In a recent study, researchers from Penn Medicine find that a common hormone therapy to treat prostate cancer may double a man’s risk of dementia, regardless of his age.
The Penn Medicine study is published in JAMA Oncology.
Androgens (male hormones) normally play a key role in stimulating prostate cell growth. Therapies that suppress androgen production or activity are often used in treating prostate tumors.
However, researchers find that drastically reducing androgen activity can have adverse side-effects.
Previous studies have found links between low testosterone levels and obesity, diabetes, high blood pressure, and heart disease. All these conditions are known risk factors for dementia.
Recently, researchers discovered a dramatic association between Alzheimer’s disease and androgen deprivation therapy (ADT).
ADT is a mainstay of treatment for prostate cancer since the 1940s currently used in over half a million men in the United States.
Research in recent years also has linked ADT and low testosterone to cognitive deficits and has shown that men with Alzheimer’s tend to have lower testosterone levels, compared to men of the same age who don’t have the disease.
However, it is currently unknown if ADT may contribute to the risk of dementia.
In the study, the team compared the medical records of almost 9,500 prostate cancer patients who received ADT vs. those who did not.
The finding of the study showed that the ADT group, compared to the control group, had significantly more cases of dementia in the years following the initiation of ADT.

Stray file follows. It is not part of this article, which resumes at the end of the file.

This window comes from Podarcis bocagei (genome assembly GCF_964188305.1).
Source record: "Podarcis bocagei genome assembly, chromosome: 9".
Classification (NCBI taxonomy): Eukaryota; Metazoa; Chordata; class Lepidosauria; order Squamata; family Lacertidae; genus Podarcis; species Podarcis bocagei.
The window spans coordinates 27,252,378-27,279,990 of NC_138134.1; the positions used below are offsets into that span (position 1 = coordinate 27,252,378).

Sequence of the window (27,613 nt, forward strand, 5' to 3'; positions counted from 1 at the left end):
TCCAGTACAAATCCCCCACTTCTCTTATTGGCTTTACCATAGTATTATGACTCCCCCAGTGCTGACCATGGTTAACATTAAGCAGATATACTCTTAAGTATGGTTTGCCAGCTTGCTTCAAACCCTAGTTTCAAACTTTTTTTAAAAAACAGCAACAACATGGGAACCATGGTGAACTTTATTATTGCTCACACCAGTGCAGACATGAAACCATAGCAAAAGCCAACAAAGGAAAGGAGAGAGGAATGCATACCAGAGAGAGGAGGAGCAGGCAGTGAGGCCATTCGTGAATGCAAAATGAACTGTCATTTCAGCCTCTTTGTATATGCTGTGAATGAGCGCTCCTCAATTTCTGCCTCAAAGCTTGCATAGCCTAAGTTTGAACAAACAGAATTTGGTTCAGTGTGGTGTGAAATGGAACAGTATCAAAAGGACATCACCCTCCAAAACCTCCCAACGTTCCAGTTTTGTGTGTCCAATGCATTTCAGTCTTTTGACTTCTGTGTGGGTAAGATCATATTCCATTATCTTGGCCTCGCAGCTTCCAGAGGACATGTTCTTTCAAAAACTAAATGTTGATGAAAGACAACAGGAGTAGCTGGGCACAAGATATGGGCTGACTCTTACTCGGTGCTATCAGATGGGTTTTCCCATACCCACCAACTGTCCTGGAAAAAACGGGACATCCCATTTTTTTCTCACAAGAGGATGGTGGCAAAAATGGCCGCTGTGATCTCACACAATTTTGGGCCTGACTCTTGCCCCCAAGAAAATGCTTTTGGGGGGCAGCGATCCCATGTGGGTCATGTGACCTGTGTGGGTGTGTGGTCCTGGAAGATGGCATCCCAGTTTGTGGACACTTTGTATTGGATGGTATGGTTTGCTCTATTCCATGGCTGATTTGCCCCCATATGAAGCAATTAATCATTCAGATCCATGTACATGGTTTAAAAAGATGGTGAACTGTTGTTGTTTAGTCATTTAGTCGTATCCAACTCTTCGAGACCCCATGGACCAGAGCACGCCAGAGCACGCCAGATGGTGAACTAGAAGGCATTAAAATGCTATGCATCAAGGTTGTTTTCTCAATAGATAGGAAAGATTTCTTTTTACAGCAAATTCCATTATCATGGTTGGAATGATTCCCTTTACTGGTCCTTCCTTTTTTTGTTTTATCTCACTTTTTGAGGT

The absolute increased risk of developing dementia was 4.4% at five years: 7.9% among those who received ADT vs 3.5% in those who did not, which is more than double the risk. The results were statistically significant.
The analyses also suggested a “dose-response effect.” Patients who had been receiving ADT for at least 12 months had the greatest risk of dementia, they found.
There was also no evidence of an interaction between the use of ADT and age. The risk was doubled in both age groups.
The probability of developing dementia at five years was 13.7% in men over 70 who had ADT vs. 6.6% in men over 70 who did not.
For men younger than 70, it was 2.3% in those who had the therapy vs. one percent for those who did not.
While the study does not prove that ADT increases the risk of dementia, it does strongly support that possibility.
There are several plausible mechanisms that may explain the association between ADT and dementia.
There is some evidence that testosterone has a general protective effect on brain cells so that lowering testosterone would leave the brain less able to resist the processes leading to dementia and Alzheimer’s.
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